As I was listening to yesterday’s report on the costs Georgians are paying to enforce its new anti-immigrant law, I was reminded of Francis Fukuyama’s discussion about the weakness of strong states. Fukuyama, a student of Allan Bloom, mistakenly felt that the weakness of strong states followed from too much central regulation of the economy. But, as Georgia attempts to implement one of the broadest citizen surveillance efforts since World War II, they may be relearning a lesson learned too late by the former Soviet Union. It was not centralized economic regulation, but rather the huge sums that the Soviet Union threw at defense, security, and surveillance that proved their undoing. In fact, corporate deregulation may actually contribute to the problem surveillance aims to solve.
As we know, there are some jobs that most Americans simply will not perform; they pay too little, offer too little security, and offer no future. Which is why, since our nation’s earliest days, immigrants have poured, first across the Atlantic, then the Pacific, for the economic opportunity they saw on our shores, adding credibility to Neo-classical claims that capital flows downhill locally, but uphill internationally (see R Lucas).
And since our nation’s earliest days, this has suited capital just fine, supplying a steady stream of sub-market workers. We have been far less attentive, however, to the effects this depressed wage-market has on native workers. Naturally, these workers want the “x” — Chinese, Irish, Germans, Italians, Mexicans, Vietnamese, etc . . . — to go home, thereby bringing the wage market back to equilibrium and opening up jobs at a living wage. But, as we know, this strategy almost never works because the real push behind low wages is not immigrant workers, but domestic capital. Capital drives wages down to their lowest possible margin and, thereby, attracts workers willing to work at that wage.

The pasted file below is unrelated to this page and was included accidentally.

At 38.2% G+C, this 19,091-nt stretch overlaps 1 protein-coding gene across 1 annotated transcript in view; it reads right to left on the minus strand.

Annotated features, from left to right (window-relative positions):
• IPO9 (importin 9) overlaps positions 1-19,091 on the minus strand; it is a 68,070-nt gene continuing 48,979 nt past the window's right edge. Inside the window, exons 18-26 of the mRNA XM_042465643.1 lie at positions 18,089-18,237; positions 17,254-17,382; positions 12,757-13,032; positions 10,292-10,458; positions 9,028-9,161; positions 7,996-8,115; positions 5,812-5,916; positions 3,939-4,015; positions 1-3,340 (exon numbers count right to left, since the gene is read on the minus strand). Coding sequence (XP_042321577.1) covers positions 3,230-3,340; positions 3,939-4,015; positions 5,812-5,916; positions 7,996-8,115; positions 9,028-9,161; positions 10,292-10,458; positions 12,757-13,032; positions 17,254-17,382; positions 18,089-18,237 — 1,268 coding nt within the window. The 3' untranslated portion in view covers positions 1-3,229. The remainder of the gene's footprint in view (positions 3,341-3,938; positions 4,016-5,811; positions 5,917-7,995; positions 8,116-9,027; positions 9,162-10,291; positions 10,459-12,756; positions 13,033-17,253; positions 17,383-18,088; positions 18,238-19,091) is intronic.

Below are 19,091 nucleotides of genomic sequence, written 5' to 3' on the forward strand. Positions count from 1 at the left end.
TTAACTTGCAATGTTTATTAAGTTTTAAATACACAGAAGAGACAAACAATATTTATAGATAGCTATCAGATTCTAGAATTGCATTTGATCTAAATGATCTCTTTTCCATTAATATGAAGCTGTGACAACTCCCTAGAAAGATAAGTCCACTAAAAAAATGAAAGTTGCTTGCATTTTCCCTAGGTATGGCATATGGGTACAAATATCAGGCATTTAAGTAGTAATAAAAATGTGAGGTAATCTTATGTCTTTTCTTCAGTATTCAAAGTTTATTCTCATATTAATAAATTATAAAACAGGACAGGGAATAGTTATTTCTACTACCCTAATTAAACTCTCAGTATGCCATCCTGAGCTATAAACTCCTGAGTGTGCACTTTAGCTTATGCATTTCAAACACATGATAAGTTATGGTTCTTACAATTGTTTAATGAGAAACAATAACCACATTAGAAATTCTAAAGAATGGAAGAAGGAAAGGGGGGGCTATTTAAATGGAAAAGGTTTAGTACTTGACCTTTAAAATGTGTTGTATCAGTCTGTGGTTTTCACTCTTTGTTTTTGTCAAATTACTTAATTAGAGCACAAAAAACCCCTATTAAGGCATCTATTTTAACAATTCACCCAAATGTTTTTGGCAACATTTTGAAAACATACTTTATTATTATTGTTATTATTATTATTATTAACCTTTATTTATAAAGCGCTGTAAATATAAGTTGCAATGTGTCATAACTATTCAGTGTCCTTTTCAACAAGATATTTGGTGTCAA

Now, however, this dynamic is being played out in the economically toxic environment produced by cultural conservativism. The cultural conservatives have successfully expelled the immigrants. So why haven’t the jobs reappeared? Why instead has the economy become even more depressed?
Well, for one, there is the fact that private capital has decided that it does not have to accept that margin. It is mobile and has decided to travel. For another, there is an astronomical administrative cost that comes with the kind of surveillance necessary to ensure that all of the under- and unemployed in Georgia deserve to be looking for work.
Further deregulation hardly solves this problem. Capital needs to know that it cannot flee. It needs to readjust its margin. And when it does so, jobs will appear. Not low wage jobs whose highest value can only be realized in low-wage, low-benefit nations like Mexico, Vietnam, or India, which is where immigrant labor sends its wages; but living wage, secure jobs that fuel the local economy and create enough of a spill-over to benefit recent immigrants.
Instead, in Georgia, Georgians are learning the hard way what many strong states have learned before them; states that responded to low wages with increased surveillance and state security. More prisons, more police, more immigrant surveillance is far more costly than better more effective regulation of industry. If you don’t believe me, just ask a Georgian doctor, nurse, or patient.